Written by IEEE | November 9, 2016 | Updated: April 3, 2017
It’s hard to believe that in the year 2016 most businesses still operate analogously. To confront enterprise digitalization, Jonathan Downey (Airware) and and John Chambers (Cisco Systems) teamed up to discuss drone technology and its practical commercial application.
Chambers kicked off the discussion by giving the audience a clearer definition of digitization, explaining how he sees it as taking the technologies of Silicon Valley and transitioning them into otherwise traditional businesses to improve productivity, customer satisfaction and ultimately return on investment (ROI).
Expanding on Chambers’ definition, Downey interjected by saying that drone technology as a means of digitization has really taken off, citing examples in industries like mining and insurance — both of which are on a productivity decline — as real success stories.
Downey suggested that drones are one very real, affordable solution for strengthening the bottom line through a refined process on-site. He walked the audience through the challenges insurance agencies — including the claims process and increased competition — positioning drones as a solution that can be implemented to increase productivity by eliminating the need for on-site human validation for claims assessments and other physical tasks.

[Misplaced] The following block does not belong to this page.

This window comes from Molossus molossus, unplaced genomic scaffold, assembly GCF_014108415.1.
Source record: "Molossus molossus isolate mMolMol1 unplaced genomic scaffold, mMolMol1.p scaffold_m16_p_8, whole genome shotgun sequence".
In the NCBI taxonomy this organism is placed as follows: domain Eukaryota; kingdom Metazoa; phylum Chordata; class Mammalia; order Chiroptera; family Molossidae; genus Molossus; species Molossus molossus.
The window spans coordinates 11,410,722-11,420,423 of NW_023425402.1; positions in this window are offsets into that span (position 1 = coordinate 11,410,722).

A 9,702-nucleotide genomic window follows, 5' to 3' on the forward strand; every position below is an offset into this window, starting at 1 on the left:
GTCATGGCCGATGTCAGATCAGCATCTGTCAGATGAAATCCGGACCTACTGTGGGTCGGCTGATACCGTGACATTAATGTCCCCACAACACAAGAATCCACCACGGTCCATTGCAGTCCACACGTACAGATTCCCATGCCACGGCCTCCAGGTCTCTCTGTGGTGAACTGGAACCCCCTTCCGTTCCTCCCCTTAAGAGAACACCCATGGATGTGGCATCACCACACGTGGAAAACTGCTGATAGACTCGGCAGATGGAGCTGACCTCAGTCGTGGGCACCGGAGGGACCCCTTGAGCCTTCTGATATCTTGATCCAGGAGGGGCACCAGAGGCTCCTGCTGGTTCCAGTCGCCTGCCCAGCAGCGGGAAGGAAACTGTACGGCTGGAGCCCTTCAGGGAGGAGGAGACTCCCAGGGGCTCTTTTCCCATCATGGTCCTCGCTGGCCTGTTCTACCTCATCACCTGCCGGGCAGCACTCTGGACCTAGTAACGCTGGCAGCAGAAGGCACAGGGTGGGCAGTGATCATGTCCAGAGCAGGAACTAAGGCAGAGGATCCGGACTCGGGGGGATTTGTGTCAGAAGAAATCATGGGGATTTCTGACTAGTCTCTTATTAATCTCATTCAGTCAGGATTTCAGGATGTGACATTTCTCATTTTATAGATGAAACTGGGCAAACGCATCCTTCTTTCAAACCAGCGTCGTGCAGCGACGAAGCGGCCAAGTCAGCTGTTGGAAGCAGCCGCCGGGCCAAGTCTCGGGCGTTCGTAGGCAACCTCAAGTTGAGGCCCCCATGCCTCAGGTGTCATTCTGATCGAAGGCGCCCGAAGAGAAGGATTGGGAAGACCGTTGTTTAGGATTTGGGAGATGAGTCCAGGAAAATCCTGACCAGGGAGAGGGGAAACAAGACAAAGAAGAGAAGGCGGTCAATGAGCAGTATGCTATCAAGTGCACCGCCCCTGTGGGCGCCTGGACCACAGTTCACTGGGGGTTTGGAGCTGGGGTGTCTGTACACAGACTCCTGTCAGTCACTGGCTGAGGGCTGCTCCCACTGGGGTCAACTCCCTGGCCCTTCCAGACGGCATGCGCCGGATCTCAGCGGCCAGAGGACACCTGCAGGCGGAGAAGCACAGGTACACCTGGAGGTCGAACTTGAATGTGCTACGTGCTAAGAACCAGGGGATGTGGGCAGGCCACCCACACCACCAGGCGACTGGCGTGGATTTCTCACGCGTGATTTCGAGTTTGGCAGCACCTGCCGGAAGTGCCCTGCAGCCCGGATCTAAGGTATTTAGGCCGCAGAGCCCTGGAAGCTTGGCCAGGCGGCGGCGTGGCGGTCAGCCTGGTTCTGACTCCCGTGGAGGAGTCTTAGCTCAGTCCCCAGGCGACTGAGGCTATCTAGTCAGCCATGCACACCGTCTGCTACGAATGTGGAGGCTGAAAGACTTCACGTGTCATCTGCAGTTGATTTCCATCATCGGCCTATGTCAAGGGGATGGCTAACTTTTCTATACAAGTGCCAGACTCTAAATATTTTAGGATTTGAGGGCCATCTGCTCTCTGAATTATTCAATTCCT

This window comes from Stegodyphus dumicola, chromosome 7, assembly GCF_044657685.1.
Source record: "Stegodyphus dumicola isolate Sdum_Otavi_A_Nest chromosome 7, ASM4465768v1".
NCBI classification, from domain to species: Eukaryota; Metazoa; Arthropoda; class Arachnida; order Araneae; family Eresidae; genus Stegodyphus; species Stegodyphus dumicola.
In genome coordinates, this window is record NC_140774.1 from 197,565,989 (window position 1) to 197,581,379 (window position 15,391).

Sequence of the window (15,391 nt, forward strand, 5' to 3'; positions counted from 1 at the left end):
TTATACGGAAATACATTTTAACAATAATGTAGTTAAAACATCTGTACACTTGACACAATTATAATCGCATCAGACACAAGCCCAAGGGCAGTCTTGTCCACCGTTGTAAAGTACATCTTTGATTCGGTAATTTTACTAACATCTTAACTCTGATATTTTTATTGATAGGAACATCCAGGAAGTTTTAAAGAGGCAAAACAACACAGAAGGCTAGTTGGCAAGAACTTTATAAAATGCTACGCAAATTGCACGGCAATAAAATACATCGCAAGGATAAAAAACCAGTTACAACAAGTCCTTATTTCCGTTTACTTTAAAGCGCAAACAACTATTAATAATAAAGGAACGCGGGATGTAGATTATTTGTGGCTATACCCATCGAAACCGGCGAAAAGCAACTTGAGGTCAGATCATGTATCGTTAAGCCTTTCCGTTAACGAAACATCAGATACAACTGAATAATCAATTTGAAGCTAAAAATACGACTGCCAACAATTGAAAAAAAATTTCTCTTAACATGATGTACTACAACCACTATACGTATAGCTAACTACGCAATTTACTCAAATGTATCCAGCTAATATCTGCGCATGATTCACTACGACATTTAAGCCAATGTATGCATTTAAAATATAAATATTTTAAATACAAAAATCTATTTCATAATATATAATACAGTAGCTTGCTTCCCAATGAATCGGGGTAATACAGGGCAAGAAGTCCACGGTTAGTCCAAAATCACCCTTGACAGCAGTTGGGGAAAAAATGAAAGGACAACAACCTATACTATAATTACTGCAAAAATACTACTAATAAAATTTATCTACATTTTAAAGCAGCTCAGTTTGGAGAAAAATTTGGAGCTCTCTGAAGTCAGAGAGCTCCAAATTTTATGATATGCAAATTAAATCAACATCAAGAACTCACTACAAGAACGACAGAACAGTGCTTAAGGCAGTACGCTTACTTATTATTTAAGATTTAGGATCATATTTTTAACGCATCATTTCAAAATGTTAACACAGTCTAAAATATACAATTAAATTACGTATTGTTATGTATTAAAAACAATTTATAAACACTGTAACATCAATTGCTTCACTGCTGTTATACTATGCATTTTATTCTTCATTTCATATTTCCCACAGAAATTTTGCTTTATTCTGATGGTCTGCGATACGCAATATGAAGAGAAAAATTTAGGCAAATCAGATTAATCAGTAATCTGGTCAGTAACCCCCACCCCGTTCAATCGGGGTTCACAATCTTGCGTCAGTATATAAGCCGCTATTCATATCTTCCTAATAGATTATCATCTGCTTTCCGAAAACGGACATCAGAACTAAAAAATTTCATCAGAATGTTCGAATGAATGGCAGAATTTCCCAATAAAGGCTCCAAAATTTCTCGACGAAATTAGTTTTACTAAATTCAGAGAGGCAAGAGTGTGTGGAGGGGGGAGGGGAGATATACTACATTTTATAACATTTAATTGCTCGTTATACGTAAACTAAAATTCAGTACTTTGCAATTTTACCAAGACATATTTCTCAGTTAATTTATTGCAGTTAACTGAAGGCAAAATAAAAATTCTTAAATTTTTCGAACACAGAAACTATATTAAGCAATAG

Chambers validated Downey’s claim by adding that this type of digitization is just as much a benefit for the enterprise as it is for an end-user.
The conversation quickly returned to ROI, with both panelists adamantly advising that businesses in digital transition need to align their intended technological investments with their overarching business objectives. Things to consider — especially with respect to bottom line — are whether or not employees will be replaced by drones, supported by drones, or if they’ll be working collaboratively with drones. There are some analogous enterprises that lust for light digitalization, using drones and other technology for data and insights only, leaving management to third parties.
In August 2016, the FAA released new commercial drone regulations that will help enable companies and technologists to continue collaborating on digitization opportunities. There’s no doubt that the future of digitization, even for the most analog industries, is promising.
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